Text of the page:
Officially Hot Springs National Park wouldn’t actually exist until March 4, 1921, in the years after the 1916 establishment of the National Park Service by Congress. Even in the years after Hot Springs National Park was established, some of the frontier-town atmosphere remained, perhaps most notably in the operation of 10 major casinos and many more small gambling houses. While only 16,000 permanently lived in the vicinity, the hot springs drew nearly a quarter-million visitors a year during the early 1930s. Some might even say the Hot Springs area was the “Las Vegas” of its day, drawing such movers and shakers as actors Elizabeth Taylor and Marilyn Monroe, athletes Jack Dempsey and Babe Ruth, commerce magnates Andrew Carnegie and F.W. Woolworth, bookmaker Jimmy “The Greek” Snyder, casino mogul Lester “Benny” Binion, and even politicians such as Franklin Delano Roosevelt and Ronald Reagan.

By the 1960s, violence and other undesirable elements led the federal government to descend upon Hot Springs to clean house. While casinos still legally operate there today, Hot Springs is a vibrant and popular vacation spot for people of all ages, families, and others seeking an enjoyable getaway.

About the Hot Springs America the Beautiful Silver Quarter

Let’s look at the Hot Springs America the Beautiful silver bullion coin! The Mint State and Special Strike coins are specified by the following PCGS numbers, with their respective mintages and populations (as of May 2024).

PCGS Spec Number/Mintage/Issue/Total Population (All Grades)

  • #504965, 33,000 Minted, 2010 Hot Springs Silver, MS – 1,828
  • #506576, (Included Above) 2010 Hot Springs Silver, MSPL – 1,497
  • #506577, (Included Above) 2010 Hot Springs Silver, MSDMPL – 4,409
  • #504970, 28,788 Minted, 2010 Hot Springs Silver, SP – 1442
  • #508750, (Included Above), 2010 Hot Springs Silver, Light Satin/SP – 51

I’ve listed the total number of coins that PCGS has graded of both the Mint State and Special Strike issues to compare with that of the original mintage of each. The Hot Springs five-ounce bullion issues were one of the five first American the Beautiful of their type produced by the U.S. Mint. Their bullion content is the predominant feature of these beautiful coins, but the modest mintages are also noteworthy, particularly for those interested in relative numismatic scarcity.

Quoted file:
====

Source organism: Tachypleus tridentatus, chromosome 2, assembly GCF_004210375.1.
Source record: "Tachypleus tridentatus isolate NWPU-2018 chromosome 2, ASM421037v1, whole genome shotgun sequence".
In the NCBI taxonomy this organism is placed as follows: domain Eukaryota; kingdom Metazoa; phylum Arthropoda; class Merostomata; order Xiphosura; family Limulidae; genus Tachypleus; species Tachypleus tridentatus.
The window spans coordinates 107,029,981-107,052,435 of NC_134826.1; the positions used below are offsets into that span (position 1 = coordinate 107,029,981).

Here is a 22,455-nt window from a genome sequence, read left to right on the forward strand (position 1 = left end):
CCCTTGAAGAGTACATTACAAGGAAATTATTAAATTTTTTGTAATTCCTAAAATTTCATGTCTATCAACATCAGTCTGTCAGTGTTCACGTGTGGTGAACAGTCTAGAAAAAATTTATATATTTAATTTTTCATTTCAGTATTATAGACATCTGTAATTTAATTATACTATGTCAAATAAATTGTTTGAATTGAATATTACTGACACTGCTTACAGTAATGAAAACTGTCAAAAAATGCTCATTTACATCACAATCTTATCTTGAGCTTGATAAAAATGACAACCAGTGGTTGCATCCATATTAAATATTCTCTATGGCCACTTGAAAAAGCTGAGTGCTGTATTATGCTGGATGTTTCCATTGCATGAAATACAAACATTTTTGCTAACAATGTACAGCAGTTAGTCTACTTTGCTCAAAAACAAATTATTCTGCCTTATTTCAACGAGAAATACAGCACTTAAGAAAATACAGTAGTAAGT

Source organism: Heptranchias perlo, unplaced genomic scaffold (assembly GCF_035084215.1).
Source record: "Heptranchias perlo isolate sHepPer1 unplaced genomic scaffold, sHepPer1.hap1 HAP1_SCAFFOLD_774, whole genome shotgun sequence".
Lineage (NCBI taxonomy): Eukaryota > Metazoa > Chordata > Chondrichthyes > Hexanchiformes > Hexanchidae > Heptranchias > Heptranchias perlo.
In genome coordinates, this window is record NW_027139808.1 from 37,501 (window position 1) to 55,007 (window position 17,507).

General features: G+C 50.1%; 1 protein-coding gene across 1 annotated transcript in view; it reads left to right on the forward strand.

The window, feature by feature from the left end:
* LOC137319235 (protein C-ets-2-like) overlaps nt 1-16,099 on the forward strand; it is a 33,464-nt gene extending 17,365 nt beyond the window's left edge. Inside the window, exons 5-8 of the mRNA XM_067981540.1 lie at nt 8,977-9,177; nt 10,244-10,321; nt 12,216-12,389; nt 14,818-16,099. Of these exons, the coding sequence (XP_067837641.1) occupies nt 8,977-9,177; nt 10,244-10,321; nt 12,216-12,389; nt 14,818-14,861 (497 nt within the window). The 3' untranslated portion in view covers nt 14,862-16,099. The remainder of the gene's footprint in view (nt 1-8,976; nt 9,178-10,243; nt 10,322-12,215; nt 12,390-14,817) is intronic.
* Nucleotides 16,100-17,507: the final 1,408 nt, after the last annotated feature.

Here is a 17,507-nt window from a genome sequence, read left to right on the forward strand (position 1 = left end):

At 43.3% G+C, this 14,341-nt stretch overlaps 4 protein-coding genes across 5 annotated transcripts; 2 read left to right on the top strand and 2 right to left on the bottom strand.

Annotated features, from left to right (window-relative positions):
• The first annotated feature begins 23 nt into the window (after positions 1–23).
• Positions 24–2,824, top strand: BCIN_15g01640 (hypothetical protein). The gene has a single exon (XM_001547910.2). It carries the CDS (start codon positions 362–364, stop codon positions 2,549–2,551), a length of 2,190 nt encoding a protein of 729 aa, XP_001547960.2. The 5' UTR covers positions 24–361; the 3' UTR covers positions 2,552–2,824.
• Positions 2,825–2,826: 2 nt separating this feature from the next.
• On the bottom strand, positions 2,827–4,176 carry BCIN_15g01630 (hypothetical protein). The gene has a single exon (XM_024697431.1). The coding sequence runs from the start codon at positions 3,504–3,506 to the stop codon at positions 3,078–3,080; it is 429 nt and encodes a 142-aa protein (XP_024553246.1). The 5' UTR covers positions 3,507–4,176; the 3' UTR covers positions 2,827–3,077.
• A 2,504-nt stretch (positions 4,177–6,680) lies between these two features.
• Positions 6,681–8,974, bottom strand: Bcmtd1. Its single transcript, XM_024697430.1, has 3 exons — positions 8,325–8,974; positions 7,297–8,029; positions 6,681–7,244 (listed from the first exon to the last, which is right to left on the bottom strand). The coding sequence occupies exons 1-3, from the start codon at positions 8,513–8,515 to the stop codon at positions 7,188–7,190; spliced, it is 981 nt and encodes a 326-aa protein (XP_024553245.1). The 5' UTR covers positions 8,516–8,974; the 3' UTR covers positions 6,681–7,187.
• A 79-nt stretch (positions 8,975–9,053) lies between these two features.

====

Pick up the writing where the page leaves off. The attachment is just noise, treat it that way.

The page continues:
As with all bullion issues, the premium you pay over the melt value of the particular item should always be a consideration. This U.S. Mint bullion product in its substantial five-ounce weight, with these anemic mintages, could represent appealing opportunities for both investors and collectors. What’s more, there are no MS70, MS70PL, or MS70DMPL examples graded for this issue. Currently the PCGS Price Guide lists the highest graded MS69DMPL examples at $245.

The satin-finish issues of the America the Beautiful Hot Springs Quarter are relatively common for the regular silver issue, with a PCGS population of 289 in SP70 (as of May 2024), but the light-satin-finish example is quite scarce, with PCGS populations of just 19 and four in SP69 and SP70 (as of May 2024).

PCGS Price Guide values for these issues are similar to their Mint State counterparts in that the prices for the lower-graded examples are much a function of the coins’ melt value, with only small premiums for MS68 and lower-graded coins. The satin-finish issues in all PCGS grades carry a premium over their melt value, with only 51 total examples graded by PCGS (as of May 2024).

Currently, PCGS Price Guide values for the satin-finish issue are at $275 and $500, respectively, in SP68 and SP69. PCGS has graded only four SP70 satin-finish examples, and none of these four coins has traded publicly.

Bullion: Silver Articles Modern Coins America the Beautiful Quarters